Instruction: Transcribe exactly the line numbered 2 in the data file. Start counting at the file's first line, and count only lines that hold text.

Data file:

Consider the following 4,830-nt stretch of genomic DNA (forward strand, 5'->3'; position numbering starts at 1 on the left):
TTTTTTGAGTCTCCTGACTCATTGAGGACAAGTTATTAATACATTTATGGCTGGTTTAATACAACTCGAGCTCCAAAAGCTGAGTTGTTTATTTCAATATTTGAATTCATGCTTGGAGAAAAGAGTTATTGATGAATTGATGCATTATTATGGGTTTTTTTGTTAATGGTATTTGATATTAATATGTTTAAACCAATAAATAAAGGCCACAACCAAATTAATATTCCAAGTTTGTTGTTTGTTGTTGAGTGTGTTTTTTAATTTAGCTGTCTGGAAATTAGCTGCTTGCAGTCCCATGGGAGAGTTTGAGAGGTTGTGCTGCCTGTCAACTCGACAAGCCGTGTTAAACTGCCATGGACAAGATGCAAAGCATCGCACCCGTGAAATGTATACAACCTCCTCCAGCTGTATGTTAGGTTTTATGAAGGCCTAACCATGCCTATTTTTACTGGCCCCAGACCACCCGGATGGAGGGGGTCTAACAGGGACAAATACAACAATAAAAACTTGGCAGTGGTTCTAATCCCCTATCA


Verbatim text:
TTTTTTGAGTCTCCTGACTCATTGAGGACAAGTTATTAATACATTTATGGCTGGTTTAATACAACTCGAGCTCCAAAAGCTGAGTTGTTTATTTCAATATTTGAATTCATGCTTGGAGAAAAGAGTTATTGATGAATTGATGCATTATTATGGGTTTTTTTGTTAATGGTATTTGATATTAATATGTTTAAACCAATAAATAAAGGCCACAACCAAATTAATATTCCAAGTTTGTTGTTTGTTGTTGAGTGTGTTTTTTAATTTAGCTGTCTGGAAATTAGCTGCTTGCAGTCCCATGGGAGAGTTTGAGAGGTTGTGCTGCCTGTCAACTCGACAAGCCGTGTTAAACTGCCATGGACAAGATGCAAAGCATCGCACCCGTGAAATGTATACAACCTCCTCCAGCTGTATGTTAGGTTTTATGAAGGCCTAACCATGCCTATTTTTACTGGCCCCAGACCACCCGGATGGAGGGGGTCTAACAGGGACAAATACAACAATAAAAACTTGGCAGTGGTTCTAATCCCCTATCA